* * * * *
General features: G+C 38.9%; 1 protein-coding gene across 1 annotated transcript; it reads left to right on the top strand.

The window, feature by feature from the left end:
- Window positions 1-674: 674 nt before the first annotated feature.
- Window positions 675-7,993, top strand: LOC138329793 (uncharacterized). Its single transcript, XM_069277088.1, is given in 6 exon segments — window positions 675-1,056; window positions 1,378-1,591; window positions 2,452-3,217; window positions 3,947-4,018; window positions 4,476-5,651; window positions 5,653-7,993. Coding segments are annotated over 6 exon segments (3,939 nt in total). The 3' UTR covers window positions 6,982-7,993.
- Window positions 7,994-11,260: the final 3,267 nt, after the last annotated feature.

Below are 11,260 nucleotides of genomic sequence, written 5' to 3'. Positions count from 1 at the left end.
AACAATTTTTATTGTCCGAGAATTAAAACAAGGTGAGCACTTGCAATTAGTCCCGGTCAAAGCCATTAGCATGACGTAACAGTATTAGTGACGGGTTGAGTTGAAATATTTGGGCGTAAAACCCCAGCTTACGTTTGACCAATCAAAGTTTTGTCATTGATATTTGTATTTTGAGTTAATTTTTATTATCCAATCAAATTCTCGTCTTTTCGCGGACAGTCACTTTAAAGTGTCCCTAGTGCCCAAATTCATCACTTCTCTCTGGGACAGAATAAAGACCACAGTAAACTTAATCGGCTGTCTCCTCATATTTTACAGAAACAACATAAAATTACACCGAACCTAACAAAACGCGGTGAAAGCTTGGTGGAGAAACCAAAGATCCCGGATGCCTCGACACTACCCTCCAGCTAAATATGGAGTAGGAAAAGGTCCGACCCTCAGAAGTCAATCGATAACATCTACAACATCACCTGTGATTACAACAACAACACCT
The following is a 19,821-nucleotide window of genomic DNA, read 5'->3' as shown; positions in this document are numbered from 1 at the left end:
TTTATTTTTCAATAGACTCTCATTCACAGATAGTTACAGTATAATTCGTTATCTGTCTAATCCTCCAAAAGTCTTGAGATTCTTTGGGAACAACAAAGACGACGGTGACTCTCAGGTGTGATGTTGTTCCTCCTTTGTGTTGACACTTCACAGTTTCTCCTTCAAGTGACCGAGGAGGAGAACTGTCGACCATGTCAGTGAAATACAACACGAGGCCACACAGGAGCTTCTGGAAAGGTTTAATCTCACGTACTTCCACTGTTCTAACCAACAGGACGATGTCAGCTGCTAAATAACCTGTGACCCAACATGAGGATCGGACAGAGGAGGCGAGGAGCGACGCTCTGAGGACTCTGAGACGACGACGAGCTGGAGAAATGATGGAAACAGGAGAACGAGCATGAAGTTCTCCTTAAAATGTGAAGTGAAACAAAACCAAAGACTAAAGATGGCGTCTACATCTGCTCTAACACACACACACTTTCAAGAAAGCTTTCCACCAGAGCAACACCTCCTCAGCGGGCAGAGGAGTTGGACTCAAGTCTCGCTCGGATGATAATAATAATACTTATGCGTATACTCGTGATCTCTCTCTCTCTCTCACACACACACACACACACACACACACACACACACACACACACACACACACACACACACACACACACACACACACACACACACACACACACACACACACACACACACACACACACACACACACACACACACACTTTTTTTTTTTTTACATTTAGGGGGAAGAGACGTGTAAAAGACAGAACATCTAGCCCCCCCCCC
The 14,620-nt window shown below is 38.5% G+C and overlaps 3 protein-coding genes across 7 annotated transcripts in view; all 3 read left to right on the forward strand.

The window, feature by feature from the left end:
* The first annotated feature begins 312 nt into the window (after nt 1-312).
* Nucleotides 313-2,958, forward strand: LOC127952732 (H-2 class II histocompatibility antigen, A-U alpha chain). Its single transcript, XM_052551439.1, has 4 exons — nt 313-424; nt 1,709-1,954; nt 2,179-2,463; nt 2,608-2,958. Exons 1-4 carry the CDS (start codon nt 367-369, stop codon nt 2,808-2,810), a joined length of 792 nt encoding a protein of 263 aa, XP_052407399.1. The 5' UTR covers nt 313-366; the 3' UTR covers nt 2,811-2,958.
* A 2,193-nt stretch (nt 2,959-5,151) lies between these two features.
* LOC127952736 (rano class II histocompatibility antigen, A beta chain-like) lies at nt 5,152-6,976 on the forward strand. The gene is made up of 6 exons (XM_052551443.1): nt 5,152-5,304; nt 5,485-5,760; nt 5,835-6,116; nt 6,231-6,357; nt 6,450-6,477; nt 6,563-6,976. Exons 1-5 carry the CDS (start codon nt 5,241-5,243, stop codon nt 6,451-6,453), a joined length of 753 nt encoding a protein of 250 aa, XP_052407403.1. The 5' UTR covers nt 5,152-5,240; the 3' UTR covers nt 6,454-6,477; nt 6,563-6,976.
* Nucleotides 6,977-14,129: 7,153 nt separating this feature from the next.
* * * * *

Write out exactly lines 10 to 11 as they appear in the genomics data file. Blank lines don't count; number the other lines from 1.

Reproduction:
The 14,620-nt window shown below is 38.5% G+C and overlaps 3 protein-coding genes across 7 annotated transcripts in view; all 3 read left to right on the forward strand.

The window, feature by feature from the left end: